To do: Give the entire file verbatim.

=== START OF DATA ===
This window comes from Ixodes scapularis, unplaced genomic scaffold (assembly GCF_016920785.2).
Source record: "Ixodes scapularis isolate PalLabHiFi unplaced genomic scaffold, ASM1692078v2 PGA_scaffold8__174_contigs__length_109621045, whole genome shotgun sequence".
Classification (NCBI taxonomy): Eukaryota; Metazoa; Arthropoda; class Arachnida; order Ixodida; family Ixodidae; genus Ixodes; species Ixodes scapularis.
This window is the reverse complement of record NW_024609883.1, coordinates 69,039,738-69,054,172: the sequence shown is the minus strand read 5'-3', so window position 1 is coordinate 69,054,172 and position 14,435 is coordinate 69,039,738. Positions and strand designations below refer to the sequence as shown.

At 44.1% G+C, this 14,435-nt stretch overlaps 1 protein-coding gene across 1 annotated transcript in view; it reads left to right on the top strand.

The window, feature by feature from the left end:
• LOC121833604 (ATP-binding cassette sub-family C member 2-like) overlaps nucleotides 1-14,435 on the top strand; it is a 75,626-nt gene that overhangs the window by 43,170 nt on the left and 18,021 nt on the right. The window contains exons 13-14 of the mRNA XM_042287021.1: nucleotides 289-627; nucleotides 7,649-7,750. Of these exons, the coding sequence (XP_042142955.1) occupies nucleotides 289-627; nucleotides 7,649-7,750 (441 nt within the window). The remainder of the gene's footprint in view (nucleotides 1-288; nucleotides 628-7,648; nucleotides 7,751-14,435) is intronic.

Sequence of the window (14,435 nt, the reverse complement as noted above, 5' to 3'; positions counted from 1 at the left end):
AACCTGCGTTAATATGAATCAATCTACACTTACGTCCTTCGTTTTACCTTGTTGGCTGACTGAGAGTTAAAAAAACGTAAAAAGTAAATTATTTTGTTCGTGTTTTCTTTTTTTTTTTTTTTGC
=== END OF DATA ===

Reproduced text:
This window comes from Ixodes scapularis, unplaced genomic scaffold (assembly GCF_016920785.2).
Source record: "Ixodes scapularis isolate PalLabHiFi unplaced genomic scaffold, ASM1692078v2 PGA_scaffold8__174_contigs__length_109621045, whole genome shotgun sequence".
Classification (NCBI taxonomy): Eukaryota; Metazoa; Arthropoda; class Arachnida; order Ixodida; family Ixodidae; genus Ixodes; species Ixodes scapularis.
This window is the reverse complement of record NW_024609883.1, coordinates 69,039,738-69,054,172: the sequence shown is the minus strand read 5'-3', so window position 1 is coordinate 69,054,172 and position 14,435 is coordinate 69,039,738. Positions and strand designations below refer to the sequence as shown.

At 44.1% G+C, this 14,435-nt stretch overlaps 1 protein-coding gene across 1 annotated transcript in view; it reads left to right on the top strand.

The window, feature by feature from the left end:
• LOC121833604 (ATP-binding cassette sub-family C member 2-like) overlaps nucleotides 1-14,435 on the top strand; it is a 75,626-nt gene that overhangs the window by 43,170 nt on the left and 18,021 nt on the right. The window contains exons 13-14 of the mRNA XM_042287021.1: nucleotides 289-627; nucleotides 7,649-7,750. Of these exons, the coding sequence (XP_042142955.1) occupies nucleotides 289-627; nucleotides 7,649-7,750 (441 nt within the window). The remainder of the gene's footprint in view (nucleotides 1-288; nucleotides 628-7,648; nucleotides 7,751-14,435) is intronic.

Sequence of the window (14,435 nt, the reverse complement as noted above, 5' to 3'; positions counted from 1 at the left end):
AACCTGCGTTAATATGAATCAATCTACACTTACGTCCTTCGTTTTACCTTGTTGGCTGACTGAGAGTTAAAAAAACGTAAAAAGTAAATTATTTTGTTCGTGTTTTCTTTTTTTTTTTTTTTGC